Sunday, May 26, 2019
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Political row over IMF influence

Claims that government’s fiscal strategy is being dictated by international regulators like the International Monetary Fund (IMF) are a “complete and utter falsehood”, Acting Prime Minister and Minister of Finance Peter Turnquest charged yesterday.

In fact, Turnquest chided Progressive Liberal Party (PLP) Deputy Leader Chester Cooper, who is also the opposition shadow minister of finance, telling him to “do the right thing and apologize for telling fibs”.

Following the presentation of the government’s mid-year budget statement in the House of Assembly on Wednesday, Cooper said the Minnis administration appears to “remain committed to its disastrous policies of hitting an IMF-dictated deficit target”, and “is managing for the IMF and [credit] ratings, and not for the Bahamian people”.

“It is a complete and utter falsehood,” Turnquest said in a statement.

“Neither the IMF, nor any other

international body has ever dictated to or directed this government on any fiscal matter. The fiscal targets and related policies that we have established have been decided upon by the government alone, with no demands placed on the government by any external party – domestic or international.

“We have established a medium-term fiscal strategy, and presented it to the Bahamian people – something that is unprecedented in The Bahamas. We have explained why this policy and related strategies are good for the medium and long-term social and economic viability of The Bahamas.”

Turnquest revealed in his mid-year budget communication that the government will miss its revenue projections for the 2018/19 fiscal year by $185 million. This while expenditure outcomes for the first half of the fiscal year showed a $50.9 million or 4.5 percent increase.

Despite improving the country’s economic outlook last week from negative to positive – with a Baa3 rating – international credit ratings agency Moody’s has suggested government exercise spending restraint for the remainder of the fiscal year in order to meet deficit targets.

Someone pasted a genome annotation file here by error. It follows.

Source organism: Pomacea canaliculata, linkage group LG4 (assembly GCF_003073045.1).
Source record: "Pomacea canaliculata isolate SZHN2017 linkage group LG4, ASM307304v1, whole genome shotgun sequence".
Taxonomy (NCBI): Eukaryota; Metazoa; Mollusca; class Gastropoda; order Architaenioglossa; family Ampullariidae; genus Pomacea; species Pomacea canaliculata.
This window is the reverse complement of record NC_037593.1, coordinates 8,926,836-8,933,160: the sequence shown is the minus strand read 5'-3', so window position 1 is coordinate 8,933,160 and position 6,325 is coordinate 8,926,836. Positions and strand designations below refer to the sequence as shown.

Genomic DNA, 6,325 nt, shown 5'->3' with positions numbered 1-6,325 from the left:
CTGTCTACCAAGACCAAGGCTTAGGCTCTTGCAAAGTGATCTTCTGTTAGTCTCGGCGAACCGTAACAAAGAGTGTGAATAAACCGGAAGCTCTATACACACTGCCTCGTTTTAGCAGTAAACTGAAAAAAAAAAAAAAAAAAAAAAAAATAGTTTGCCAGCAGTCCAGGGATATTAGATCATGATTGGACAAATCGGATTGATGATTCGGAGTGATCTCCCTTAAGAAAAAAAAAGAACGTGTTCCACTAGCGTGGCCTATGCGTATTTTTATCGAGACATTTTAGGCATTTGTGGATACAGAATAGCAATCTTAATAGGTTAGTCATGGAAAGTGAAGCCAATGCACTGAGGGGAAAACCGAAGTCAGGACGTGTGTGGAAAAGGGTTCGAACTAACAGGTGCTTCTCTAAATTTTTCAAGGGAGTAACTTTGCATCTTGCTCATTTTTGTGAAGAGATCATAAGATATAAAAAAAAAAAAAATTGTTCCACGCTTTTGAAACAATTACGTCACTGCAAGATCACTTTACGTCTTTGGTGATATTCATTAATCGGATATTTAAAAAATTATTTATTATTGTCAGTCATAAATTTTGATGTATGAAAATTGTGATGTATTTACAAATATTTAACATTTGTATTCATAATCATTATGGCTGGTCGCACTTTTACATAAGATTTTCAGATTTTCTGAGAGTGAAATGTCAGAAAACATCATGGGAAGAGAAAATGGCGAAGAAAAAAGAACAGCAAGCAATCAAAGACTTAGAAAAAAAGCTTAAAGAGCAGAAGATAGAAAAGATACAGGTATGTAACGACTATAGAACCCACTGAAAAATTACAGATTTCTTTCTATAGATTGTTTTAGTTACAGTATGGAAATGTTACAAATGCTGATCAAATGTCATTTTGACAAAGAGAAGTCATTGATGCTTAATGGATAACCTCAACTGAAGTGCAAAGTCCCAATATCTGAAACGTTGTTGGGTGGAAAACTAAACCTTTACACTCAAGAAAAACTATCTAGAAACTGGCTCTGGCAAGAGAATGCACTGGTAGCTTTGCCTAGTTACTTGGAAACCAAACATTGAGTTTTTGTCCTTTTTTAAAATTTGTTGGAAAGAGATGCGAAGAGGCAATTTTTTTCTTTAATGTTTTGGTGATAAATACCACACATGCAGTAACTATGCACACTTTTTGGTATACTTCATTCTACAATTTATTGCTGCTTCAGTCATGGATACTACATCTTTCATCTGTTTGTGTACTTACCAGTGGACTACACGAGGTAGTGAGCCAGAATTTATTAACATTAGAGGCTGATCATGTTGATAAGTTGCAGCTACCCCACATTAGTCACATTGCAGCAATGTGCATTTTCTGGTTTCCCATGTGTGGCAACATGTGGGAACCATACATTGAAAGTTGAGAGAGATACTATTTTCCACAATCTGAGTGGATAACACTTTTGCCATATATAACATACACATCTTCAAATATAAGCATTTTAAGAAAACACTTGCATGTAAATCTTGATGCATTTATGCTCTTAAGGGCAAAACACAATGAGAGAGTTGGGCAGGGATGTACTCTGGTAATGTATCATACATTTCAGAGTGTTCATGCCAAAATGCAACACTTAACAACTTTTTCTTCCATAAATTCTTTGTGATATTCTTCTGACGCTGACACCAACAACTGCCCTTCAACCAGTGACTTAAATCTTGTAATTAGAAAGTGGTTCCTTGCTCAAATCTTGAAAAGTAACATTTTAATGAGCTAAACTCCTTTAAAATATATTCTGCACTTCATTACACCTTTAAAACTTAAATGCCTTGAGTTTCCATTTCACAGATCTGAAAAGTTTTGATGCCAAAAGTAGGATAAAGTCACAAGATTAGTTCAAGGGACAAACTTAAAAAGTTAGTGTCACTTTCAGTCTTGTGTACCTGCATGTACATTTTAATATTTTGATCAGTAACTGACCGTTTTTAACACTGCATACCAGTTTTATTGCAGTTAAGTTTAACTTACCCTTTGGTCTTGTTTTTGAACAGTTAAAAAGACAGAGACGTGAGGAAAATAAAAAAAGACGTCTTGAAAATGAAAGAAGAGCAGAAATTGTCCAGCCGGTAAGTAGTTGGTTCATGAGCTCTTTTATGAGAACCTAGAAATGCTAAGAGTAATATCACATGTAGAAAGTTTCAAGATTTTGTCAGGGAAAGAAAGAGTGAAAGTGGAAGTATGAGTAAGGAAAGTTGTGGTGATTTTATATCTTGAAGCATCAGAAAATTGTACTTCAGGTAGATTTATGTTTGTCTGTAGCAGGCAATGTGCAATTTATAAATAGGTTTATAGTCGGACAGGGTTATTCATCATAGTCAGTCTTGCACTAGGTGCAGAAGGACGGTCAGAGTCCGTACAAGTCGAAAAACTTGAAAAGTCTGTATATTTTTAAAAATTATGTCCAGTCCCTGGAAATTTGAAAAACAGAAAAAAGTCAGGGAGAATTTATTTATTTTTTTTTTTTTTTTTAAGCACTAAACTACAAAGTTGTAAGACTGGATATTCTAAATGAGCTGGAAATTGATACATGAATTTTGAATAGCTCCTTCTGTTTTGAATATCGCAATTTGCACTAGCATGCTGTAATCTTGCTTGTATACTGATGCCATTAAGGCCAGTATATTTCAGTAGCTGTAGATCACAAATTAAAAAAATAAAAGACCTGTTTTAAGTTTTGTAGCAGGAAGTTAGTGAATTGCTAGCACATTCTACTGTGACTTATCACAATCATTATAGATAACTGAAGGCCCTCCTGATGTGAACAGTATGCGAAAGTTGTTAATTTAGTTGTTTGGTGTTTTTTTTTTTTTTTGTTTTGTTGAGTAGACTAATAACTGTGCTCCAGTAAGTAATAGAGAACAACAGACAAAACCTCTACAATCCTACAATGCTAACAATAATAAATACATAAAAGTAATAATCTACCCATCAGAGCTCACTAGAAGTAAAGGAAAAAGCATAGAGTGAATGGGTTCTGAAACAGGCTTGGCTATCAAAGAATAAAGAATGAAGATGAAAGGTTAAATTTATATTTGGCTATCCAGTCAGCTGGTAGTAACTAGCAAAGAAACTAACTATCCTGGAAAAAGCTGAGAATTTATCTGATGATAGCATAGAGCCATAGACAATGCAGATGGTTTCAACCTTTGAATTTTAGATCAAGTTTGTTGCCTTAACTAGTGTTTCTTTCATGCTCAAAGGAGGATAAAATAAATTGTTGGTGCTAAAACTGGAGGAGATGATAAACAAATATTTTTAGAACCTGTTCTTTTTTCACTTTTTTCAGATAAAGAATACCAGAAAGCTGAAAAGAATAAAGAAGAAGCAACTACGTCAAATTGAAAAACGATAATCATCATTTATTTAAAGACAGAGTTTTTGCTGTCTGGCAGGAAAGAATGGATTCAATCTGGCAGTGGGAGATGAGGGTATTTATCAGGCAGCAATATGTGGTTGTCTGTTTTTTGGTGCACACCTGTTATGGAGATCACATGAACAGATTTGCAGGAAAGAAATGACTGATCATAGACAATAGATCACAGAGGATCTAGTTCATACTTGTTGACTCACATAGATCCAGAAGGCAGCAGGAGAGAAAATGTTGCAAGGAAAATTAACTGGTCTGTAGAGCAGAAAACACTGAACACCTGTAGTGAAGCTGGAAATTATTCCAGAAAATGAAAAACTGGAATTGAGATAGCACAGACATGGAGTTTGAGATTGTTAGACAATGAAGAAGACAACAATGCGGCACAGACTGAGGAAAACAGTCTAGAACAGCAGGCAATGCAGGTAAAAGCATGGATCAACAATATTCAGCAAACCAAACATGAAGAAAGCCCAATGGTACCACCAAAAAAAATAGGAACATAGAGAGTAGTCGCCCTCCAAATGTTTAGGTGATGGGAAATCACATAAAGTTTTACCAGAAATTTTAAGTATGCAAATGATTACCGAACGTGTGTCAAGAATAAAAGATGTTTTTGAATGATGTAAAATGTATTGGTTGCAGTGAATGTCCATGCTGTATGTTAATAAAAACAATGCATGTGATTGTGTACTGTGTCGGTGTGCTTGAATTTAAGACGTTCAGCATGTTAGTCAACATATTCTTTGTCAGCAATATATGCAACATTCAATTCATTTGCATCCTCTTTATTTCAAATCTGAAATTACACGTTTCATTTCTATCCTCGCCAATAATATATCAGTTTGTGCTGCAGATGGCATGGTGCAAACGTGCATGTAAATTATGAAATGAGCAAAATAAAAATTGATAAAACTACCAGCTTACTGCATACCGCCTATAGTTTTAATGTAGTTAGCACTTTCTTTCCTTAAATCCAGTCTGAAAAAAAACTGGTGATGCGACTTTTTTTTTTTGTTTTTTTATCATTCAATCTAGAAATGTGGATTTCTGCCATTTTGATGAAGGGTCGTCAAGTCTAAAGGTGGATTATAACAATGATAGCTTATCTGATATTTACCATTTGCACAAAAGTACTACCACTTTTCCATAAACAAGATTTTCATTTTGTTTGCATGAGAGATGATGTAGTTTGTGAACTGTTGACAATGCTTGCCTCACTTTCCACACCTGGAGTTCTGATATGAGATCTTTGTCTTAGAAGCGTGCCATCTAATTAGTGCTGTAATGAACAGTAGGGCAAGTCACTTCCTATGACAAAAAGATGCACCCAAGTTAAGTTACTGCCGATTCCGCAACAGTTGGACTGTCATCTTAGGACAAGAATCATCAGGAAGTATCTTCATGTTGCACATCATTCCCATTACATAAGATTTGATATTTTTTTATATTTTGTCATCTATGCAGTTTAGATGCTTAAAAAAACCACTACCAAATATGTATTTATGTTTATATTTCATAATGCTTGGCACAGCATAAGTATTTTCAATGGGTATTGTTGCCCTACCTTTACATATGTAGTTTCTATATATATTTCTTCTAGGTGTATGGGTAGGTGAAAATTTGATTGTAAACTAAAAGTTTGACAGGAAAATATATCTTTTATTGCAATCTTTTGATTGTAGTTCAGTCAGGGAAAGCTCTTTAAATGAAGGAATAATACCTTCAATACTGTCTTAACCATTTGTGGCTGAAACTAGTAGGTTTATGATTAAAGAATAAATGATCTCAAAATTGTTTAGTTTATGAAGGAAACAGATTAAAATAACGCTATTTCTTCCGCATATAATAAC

Turnquest called Cooper’s perspective on the Minnis administration’s fiscal strategy a futile attempt to distract the Bahamian public from the Christie administration’s “disastrous legacy”.

“We understand that Mr. Cooper and Mr. Davis want people to forget that their side was the author of four consecutive downgrades. We know they do not want people to remember that they ran up the largest accumulated deficits in any single term, despite benefitting from $1 billion in new VAT revenue,” he said.

“But their desperate and futile attempts to distract from their disastrous legacy do not give them license to speak untruths. We call on Mr. Cooper to do the right thing and apologize for telling fibs. We are not optimistic, however, that he will do so.”

Paige McCartney

Business Reporter at The Nassau Guardian
Paige joined The Nassau Guardian in 2010 as a television news reporter and anchor. She has covered countless political and social events that have impacted the lives of Bahamians and changed the trajectory of The Bahamas.
Paige started working as a business reporter in August 2016.
Education: Palm Beach Atlantic University in 2006 with a BA in Radio and Television News
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